Note that the three flags affect only automatic partition mounting, as implemented by systemd-gpt-auto-generator(8) or the --image= option of various commands (such as systemd-nspawn(1)). It has no effect on explicit mounts, such as those done via mount(8) or fstab(5).
If both bit 50 and 59 are set for a partition (i.e. the partition is marked both read-only and marked for file system growing) the latter is typically without effect: the read-only flag takes precedence in most tools reading these flags, and since growing the file system involves writing to the partition it is consequently ignored.
NoAuto= defaults to off. ReadOnly= defaults to on for Verity partition types, and off for all others. GrowFileSystem= defaults to on for all partition types that support it, except if the partition is marked read-only (and thus effectively, defaults to off for Verity partitions).
Table 2. Specifiers available
|"%a"||Architecture||A short string identifying the architecture of the local system. A string such as x86, x86-64 or arm64. See the architectures defined for ConditionArchitecture= in systemd.unit(5) for a full list.|
|"%A"||Operating system image version||The operating system image version identifier of the running system, as read from the IMAGE_VERSION= field of /etc/os-release. If not set, resolves to an empty string. See os-release(5) for more information.|
|"%b"||Boot ID||The boot ID of the running system, formatted as string. See random(4) for more information.|
|"%B"||Operating system build ID||The operating system build identifier of the running system, as read from the BUILD_ID= field of /etc/os-release. If not set, resolves to an empty string. See os-release(5) for more information.|
|"%H"||Host name||The hostname of the running system.|
|"%l"||Short host name||The hostname of the running system, truncated at the first dot to remove any domain component.|
|"%m"||Machine ID||The machine ID of the running system, formatted as string. See machine-id(5) for more information.|
|"%M"||Operating system image identifier||The operating system image identifier of the running system, as read from the IMAGE_ID= field of /etc/os-release. If not set, resolves to an empty string. See os-release(5) for more information.|
|"%o"||Operating system ID||The operating system identifier of the running system, as read from the ID= field of /etc/os-release. See os-release(5) for more information.|
|"%v"||Kernel release||Identical to uname -r output.|
|"%w"||Operating system version ID||The operating system version identifier of the running system, as read from the VERSION_ID= field of /etc/os-release. If not set, resolves to an empty string. See os-release(5) for more information.|
|"%W"||Operating system variant ID||The operating system variant identifier of the running system, as read from the VARIANT_ID= field of /etc/os-release. If not set, resolves to an empty string. See os-release(5) for more information.|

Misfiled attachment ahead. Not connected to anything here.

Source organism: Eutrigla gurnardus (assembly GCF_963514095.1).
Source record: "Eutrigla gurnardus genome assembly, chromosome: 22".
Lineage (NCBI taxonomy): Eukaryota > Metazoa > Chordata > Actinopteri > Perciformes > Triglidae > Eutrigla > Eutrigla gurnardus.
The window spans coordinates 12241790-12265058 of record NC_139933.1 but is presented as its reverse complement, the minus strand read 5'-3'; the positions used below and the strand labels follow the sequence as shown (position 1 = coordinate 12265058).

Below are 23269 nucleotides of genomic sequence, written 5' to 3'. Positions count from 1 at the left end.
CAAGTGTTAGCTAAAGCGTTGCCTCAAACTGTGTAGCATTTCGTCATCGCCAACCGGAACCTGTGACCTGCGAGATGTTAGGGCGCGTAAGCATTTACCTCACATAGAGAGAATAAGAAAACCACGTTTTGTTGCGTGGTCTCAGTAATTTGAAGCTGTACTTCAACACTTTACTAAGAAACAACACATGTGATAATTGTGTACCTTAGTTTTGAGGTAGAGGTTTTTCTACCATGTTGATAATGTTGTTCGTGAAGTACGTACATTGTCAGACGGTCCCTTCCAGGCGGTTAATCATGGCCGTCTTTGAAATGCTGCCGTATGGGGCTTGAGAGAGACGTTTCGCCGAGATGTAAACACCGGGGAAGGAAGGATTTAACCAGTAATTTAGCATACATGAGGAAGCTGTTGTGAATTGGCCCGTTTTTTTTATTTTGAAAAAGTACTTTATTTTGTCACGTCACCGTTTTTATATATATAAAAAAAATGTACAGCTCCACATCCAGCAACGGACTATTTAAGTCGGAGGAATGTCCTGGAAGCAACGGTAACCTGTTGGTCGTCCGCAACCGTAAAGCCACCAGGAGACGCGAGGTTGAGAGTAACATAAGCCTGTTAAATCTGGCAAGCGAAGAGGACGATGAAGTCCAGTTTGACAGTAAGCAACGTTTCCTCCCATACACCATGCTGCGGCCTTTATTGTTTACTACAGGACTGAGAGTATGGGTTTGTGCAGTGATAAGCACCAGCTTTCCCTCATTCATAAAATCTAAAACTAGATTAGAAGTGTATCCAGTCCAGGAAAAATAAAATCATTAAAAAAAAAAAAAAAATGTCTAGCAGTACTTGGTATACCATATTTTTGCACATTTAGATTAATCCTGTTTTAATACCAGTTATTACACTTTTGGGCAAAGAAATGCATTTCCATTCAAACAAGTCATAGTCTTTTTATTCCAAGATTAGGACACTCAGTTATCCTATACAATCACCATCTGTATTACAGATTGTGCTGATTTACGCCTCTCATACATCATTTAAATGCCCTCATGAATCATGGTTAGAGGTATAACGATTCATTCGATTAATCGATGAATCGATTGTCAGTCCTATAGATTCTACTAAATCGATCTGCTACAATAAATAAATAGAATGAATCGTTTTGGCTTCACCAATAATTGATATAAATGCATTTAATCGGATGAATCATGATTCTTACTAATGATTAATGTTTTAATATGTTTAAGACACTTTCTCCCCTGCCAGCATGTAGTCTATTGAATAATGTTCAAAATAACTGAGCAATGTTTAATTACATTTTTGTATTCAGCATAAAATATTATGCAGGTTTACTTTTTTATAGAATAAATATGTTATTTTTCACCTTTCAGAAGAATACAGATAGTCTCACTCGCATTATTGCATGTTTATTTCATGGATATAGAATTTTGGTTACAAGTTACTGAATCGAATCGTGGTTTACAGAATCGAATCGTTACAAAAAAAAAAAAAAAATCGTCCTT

|"%T"||Directory for temporary files||This is either /tmp or the path "$TMPDIR", "$TEMP" or "$TMP" are set to. (Note that the directory may be specified without a trailing slash.)|
|"%V"||Directory for larger and persistent temporary files||This is either /var/tmp or the path "$TMPDIR", "$TEMP" or "$TMP" are set to. (Note that the directory may be specified without a trailing slash.)|
|"%%"||Single percent sign||Use "%%" in place of "%" to specify a single percent sign.|
With the following file the root partition is automatically grown to the full disk if possible during boot.
# /usr/lib/repart.d/50-root.conf [Partition] Type=root
Example 2. Create a swap and home partition automatically on boot, if missing
The home partition gets all available disk space while the swap partition gets 1G at most and 64M at least. We set a priority > 0 on the swap partition to ensure the swap partition is not used if not enough space is available. For every three bytes assigned to the home partition the swap partition gets assigned one.
# /usr/lib/repart.d/60-home.conf [Partition] Type=home
# /usr/lib/repart.d/70-swap.conf [Partition] Type=swap SizeMinBytes=64M SizeMaxBytes=1G Priority=1 Weight=333
Example 3. Create B partitions in an A/B Verity setup, if missing
Let's say the vendor intends to update OS images in an A/B setup, i.e. with two root partitions (and two matching Verity partitions) that shall be used alternatingly during upgrades. To minimize image sizes the original image is shipped only with one root and one Verity partition (the "A" set), and the second root and Verity partitions (the "B" set) shall be created on first boot on the free space on the medium.
# /usr/lib/repart.d/50-root.conf [Partition] Type=root SizeMinBytes=512M SizeMaxBytes=512M
# /usr/lib/repart.d/60-root-verity.conf [Partition] Type=root-verity SizeMinBytes=64M SizeMaxBytes=64M
The definitions above cover the "A" set of root partition (of a fixed 512M size) and Verity partition for the root partition (of a fixed 64M size). Let's use symlinks to create the "B" set of partitions, since after all they shall have the same properties and sizes as the "A" set.
# ln -s 50-root.conf /usr/lib/repart.d/70-root-b.conf # ln -s 60-root-verity.conf /usr/lib/repart.d/80-root-verity-b.conf
- Discoverable Partitions Specification